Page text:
Downing Street ‘confident’ of vaccine supply as Scotland to scale back rollout

PA Reporters
·5-min read

Downing Street said it has confidence over vaccine supply and hitting its priority groups target after the Scottish Government said it would be scaling back its programme as jab supplies to the UK dip.

Scottish Health Secretary Jeane Freeman said there will be a drop in vaccine supply across all four nations of the UK, caused by work being carried out by Pfizer – the manufacturer of one of the approved coronavirus vaccines.

She said Scotland should hit its target of vaccinating 400,000 adults a week ahead of schedule this week, but the programme will then “need to scale back a bit”.

A spokesperson for Pfizer said it had made modifications to production facilities in Belgium to scale up manufacturing capacity in Europe, with “overall projected supply” of vaccines to the UK remaining the same for January to March.

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Meanwhile, a planned reduction in coronavirus vaccine supply is expected in Wales in the next few weeks, First Minister Mark Drakeford said.

The Prime Minister’s official spokesman said on Thursday: “We’re confident of our vaccine supply and we’re confident that we can hit our target of vaccinating all those top four groups by Monday.

“And from then on, continuing down the prioritisation list and continuing to provide large numbers of vaccines every day to those who are further down that phase one list.

“We are confident of supplies but we haven’t commented on details of delivery schedules or movements of the vaccines.”

It is understood some mass vaccination centres in Wales are expected to reduce their operating hours in response to a planned dip in supply.

Labour MP Chris Bryant, who represents the Rhondda constituency, said two mass vaccination centres in Wales were closing amid a short-term reduction in vaccine supply.

Speaking to the PA news agency, he claimed the target of vaccinating the first four priority groups will be reached, but then “there will be a hiatus of two or three weeks when the supply of vaccine both Pfizer and Astra Zeneca will be dramatically reduced”.

He claimed his local Cwm Taf Morgannwg health board will drop from having 24,000 doses a week of the Astra Zeneca jab to 8,000 doses from Monday.

Mr Bryant said the mass vaccination centre at Merthyr Tydfil closed on Wednesday, while the centre at Ystrad was due to close at “close of play” on Friday.

He said there was expected to be an “uplift” in vaccine supply in Wales from March 1.

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Mr Drakeford told a Welsh Parliament committee on Thursday that one of the “challenges” of the Covid-19 vaccination programme in Wales was supply.

He said: “We know that we are going to get less vaccine over the next few weeks than we have over the past few weeks but that was planned for and known for and is accommodated in our plans, which remain to complete the vaccination of those next five priority groups by the spring.”

Meanwhile, a spokeswoman from Northern Ireland’s Department of Health said: “We are not aware of any Pfizer supply issues and are continuing to work through the priority groups as planned.”

A UK Government spokeswoman later said: “There is currently no issue with vaccine manufacture or supply and we are still confident that the steady, regular supply of doses will continue to support the vaccine rollout right across the UK in the weeks ahead.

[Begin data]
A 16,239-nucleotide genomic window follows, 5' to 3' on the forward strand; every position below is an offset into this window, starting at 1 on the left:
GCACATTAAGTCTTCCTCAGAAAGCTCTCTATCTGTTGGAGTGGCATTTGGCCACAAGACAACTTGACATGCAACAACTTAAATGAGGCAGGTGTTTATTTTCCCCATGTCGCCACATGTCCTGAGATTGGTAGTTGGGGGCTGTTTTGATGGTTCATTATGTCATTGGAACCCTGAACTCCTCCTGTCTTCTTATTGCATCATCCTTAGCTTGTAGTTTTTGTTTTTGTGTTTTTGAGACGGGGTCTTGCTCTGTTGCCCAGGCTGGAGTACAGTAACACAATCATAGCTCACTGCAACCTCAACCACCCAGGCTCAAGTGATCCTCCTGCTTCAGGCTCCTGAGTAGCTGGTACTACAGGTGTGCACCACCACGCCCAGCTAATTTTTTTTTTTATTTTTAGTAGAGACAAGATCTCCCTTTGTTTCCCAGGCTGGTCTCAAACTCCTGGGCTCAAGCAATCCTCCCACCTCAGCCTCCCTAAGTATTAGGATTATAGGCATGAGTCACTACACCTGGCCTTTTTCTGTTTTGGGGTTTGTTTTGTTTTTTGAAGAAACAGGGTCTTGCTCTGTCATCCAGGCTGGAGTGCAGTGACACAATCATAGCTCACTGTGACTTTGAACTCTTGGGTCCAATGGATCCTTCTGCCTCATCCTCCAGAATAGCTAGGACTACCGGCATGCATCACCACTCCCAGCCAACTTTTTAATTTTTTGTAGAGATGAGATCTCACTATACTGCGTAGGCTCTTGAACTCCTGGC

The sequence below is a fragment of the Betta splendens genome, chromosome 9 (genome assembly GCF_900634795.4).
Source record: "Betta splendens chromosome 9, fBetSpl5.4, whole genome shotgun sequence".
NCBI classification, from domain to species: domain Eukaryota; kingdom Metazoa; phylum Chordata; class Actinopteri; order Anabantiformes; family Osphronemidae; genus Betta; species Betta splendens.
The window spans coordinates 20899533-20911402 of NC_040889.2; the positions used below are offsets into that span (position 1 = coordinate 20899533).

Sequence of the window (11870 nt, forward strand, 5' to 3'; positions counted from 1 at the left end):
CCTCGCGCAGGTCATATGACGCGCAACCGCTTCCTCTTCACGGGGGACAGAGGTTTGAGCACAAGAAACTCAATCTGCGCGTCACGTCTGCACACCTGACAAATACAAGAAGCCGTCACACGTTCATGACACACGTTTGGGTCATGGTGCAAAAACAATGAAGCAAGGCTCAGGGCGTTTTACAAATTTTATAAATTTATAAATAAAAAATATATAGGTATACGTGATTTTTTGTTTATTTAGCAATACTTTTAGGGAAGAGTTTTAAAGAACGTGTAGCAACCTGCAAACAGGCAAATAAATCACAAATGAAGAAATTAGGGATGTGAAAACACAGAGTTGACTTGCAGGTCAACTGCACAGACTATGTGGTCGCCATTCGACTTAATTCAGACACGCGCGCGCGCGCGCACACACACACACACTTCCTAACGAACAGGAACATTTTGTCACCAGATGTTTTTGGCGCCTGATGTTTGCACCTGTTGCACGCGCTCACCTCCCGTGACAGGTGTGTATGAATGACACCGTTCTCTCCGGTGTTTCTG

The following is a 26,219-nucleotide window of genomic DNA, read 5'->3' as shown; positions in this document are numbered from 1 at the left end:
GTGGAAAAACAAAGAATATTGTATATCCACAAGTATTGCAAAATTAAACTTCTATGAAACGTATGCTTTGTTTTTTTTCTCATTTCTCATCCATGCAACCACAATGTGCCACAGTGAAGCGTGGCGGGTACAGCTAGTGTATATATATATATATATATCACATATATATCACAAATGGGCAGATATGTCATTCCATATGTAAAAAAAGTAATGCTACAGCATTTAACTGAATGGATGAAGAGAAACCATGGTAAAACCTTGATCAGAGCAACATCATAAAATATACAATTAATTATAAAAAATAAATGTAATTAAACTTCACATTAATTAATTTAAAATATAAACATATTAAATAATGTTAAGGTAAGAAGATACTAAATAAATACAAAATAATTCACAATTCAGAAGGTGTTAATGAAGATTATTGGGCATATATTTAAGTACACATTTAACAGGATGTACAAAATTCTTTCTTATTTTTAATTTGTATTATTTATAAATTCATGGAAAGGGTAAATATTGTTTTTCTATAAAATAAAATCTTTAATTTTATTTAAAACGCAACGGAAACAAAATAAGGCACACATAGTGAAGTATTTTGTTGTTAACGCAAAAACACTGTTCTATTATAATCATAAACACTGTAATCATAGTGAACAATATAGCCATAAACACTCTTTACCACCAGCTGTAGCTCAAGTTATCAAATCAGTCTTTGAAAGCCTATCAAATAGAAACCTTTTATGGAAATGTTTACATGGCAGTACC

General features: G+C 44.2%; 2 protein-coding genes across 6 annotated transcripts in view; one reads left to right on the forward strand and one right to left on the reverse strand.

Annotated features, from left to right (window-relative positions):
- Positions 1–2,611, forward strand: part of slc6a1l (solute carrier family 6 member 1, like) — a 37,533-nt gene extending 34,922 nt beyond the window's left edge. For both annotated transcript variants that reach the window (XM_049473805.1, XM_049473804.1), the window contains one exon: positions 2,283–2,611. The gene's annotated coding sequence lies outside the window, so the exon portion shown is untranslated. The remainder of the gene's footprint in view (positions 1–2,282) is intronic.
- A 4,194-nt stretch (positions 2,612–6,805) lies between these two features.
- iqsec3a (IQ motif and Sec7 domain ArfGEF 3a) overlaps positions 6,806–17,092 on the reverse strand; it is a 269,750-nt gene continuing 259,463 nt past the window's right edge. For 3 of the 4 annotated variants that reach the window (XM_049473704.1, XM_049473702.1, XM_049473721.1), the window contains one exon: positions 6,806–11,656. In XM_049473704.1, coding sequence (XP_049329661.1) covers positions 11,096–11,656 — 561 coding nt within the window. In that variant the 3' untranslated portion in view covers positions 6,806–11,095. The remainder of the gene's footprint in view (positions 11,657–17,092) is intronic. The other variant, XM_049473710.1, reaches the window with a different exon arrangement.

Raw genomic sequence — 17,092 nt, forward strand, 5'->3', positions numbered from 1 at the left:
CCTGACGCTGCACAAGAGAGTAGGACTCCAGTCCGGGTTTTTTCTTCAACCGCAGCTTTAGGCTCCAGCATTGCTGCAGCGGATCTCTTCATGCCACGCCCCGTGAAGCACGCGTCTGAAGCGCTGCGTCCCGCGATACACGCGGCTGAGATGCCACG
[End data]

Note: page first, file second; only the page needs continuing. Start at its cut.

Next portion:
“As Pfizer have said, the overall projected supply for the UK remains unchanged for January to March 2021.”

It was revealed last month that the UK was set to face short-term delays in delivery of the Pfizer jab as the pharmaceutical company upscaled production capacity at its plant in Puurs, Belgium.

A Pfizer spokesman said that following the completed work it was fulfilling deliveries to the European Union “in line with the original agreed schedule” and was working towards increasing deliveries beginning the week of February 15.

They added: “In the UK, we are continuing to liaise closely with the Government to deliver the 40 million doses of the Pfizer/BioNTech vaccine that we have committed to supply before the end of the year and can confirm that overall projected supply remains the same for quarter one (January to March).”

Scottish First Minister Nicola Sturgeon said on Tuesday that in the “second part of February”, it is expected vaccine supplies will “slightly dip for a period”.

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Ms Freeman told BBC Radio Scotland’s Good Morning Scotland programme on Thursday: “This is about the supply into the UK, it is not about distribution around the UK. So it will affect all four nations of the UK.

“That will reduce our expected supply next week and the week after by about somewhere between 120,000 and 190,000 doses a week overall over the two vaccines.

“And what that means then is we need to scale back on the pace we have reached this week – we will reach over 400,000 doses this week, which is a couple of weeks earlier than we said we would. But we will need to scale back a bit.

“We are working that through and then of course supplies start coming in again.”

She stressed the Scottish Government is “still confident” it will meet targets set for vaccinating all those aged over 70 by Monday, as well as the goal of vaccinating those aged 65 and above by early March.

Ms Freeman later spoke to MSPs on the Scottish Parliament’s Covid-19 Committee, where she provided more details on the expected drop in supply.

She said: “To manage this reduced supply, from next week, we will need to reduce the numbers of vaccinations to between 150,000 and 200,000 until supply increases, which we hope will be very soon.”

Caroline Lamb, chief executive of NHS Scotland, also told the committee that a further “dip” is expected towards the end of March.